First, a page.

In this article we describe the effects of fertilization and liming on sugar production in maple stands.
Showing 1 – 10 of 10 resources
The goal of this project was to examine the effects of liming and fertilization on tree physiology, growth and sugar production of a moderately fertile maple stand. In this first report, we describe, in general terms, the study area, treatments, and results of liming and fertilization on tree physiology and growth.
Most of us understand how to tap trees, gather sap and produce maple syrup. Yet, one of the most important and least thought about tasks of a sugar bush owner is maintaining the health of the sugar maples. To do that effectively, the majority of us can greatly benefit from the help of a professional forester.
I have two forced air, wood fired evaporators and both have usually failed to boil in the front pan or within four inches of either side. I solved that spending under $50. Now the front pans boil and boiling occurs all the way to the sides, even above the side rail. What I did was relatively simple and nearly anyone should be able to accomplish it.
Pure maple cream has a shelf life of less than one month if stored at room temperature. The maple cream may mold and physically separate into its maple syrup component during this period. The current product requires refrigeration to achieve an acceptable shelf life of 6 months. Our goal was to develop a process to attain 6 months shelf life at room temperature.
Weather conditions are the single most important factor affecting sap production in the sugar maple. Weather forecasts, therefore, can be a very valuable tool for maple syrup producers.
For Illinois farmers, the maple resource is poised to be tapped given that 1.8 of the total 4.3 million acres of Illinois woodlands exists on farms. Industry standards suggest that a properly managed maple tree resource producing an average sap sugar concentration of 2 percent and an average volume per tap per season of 10 gallons of sap is necessary for a commercial maple syrup venture to succeed.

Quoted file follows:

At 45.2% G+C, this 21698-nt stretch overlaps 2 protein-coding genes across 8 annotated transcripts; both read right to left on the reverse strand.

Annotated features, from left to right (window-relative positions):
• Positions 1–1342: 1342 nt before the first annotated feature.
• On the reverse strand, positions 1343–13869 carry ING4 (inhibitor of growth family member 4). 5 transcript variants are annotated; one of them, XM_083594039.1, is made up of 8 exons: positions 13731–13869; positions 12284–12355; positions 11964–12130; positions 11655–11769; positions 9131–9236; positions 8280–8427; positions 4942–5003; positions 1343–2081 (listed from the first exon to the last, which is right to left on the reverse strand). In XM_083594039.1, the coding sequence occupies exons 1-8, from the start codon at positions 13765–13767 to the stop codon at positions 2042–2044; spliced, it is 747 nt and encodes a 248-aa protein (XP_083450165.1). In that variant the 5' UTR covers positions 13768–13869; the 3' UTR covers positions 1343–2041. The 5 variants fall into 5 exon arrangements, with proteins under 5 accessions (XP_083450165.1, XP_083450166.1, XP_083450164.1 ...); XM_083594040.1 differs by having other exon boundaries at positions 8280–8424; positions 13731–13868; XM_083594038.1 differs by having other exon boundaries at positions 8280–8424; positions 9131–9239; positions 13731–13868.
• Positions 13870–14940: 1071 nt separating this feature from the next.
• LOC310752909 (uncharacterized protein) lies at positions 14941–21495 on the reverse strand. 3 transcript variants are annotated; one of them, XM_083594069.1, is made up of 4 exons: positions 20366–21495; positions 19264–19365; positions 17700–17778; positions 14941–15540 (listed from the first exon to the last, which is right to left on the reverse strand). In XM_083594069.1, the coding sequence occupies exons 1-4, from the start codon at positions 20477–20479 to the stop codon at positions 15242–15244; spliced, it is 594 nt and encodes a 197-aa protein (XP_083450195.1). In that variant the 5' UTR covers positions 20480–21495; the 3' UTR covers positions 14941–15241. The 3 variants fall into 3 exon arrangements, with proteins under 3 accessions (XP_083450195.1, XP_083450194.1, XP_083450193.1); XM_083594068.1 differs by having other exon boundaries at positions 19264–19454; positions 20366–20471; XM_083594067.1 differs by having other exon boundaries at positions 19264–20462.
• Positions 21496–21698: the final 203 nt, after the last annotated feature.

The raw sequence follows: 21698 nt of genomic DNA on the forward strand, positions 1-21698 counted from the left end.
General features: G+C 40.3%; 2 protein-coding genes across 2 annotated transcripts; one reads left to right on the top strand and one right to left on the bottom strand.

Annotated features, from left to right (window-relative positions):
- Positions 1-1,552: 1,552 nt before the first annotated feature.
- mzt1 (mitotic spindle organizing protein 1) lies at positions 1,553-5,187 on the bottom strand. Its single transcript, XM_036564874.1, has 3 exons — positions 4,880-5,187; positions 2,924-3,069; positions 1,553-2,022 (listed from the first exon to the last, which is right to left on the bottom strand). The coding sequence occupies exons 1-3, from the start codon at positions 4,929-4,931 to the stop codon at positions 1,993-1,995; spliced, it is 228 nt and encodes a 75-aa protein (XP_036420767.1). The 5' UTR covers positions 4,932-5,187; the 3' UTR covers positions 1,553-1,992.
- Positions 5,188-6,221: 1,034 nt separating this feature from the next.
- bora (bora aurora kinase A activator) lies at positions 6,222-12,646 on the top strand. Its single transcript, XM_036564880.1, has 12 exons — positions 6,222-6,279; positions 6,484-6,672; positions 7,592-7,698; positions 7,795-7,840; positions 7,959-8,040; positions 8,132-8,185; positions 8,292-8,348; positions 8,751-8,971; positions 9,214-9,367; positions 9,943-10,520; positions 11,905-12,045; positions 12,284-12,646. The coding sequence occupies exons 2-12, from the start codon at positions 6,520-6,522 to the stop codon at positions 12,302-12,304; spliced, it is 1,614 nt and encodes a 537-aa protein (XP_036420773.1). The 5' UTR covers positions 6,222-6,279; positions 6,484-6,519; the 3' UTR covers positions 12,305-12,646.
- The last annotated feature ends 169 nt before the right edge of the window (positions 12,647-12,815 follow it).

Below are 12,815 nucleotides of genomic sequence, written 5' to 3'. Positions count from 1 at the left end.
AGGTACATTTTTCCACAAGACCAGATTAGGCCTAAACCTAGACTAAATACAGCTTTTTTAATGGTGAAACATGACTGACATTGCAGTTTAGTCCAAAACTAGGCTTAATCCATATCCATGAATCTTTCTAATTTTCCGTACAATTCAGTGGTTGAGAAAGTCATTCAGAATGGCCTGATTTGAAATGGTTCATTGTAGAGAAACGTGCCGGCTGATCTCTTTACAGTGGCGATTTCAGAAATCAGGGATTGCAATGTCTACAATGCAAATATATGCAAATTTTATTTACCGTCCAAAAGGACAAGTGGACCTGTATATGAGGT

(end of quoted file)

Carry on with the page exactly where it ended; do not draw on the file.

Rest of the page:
Forty two upland sugar maple trees and 59 riparian silver maples were tapped in 2003 to characterize their sap sugar parameters within the southern Illinois region.
The current ‘traditional’ tap hole number guidelines involve adding a tap for each 5 inch dbh above 10 inches dbh. ‘Conservative’ guidelines involve placing one tap in trees 12 inch dbh and a second tap in trees more than 18 inches dbh. The reasons behind the traditional guidelines are not stated in the North American Maple Syrup Producers Manual, but the conservative guidelines are suggested when there is concern for tree health. The purpose of this article is discover where these guidelines came from and to re-establish the reasons why they exist.
A sugar maple plantation designed to examine specific cultural practices for efficient planting and enhancement of seedling survival and growth was established in 1997 at Cornell University’s Uihlein Sugar Maple Research/Extension Field Station near Lake Placid, New York. For 6 growing seasons after planting, the performance of specific treatments including tree shelter designs, weed control mats, and combinations of treatments for seedling survival and growth were measured. Treatments that were installed in combination with weed control mats provided increased seedling survival and enhanced growth increment during the study period.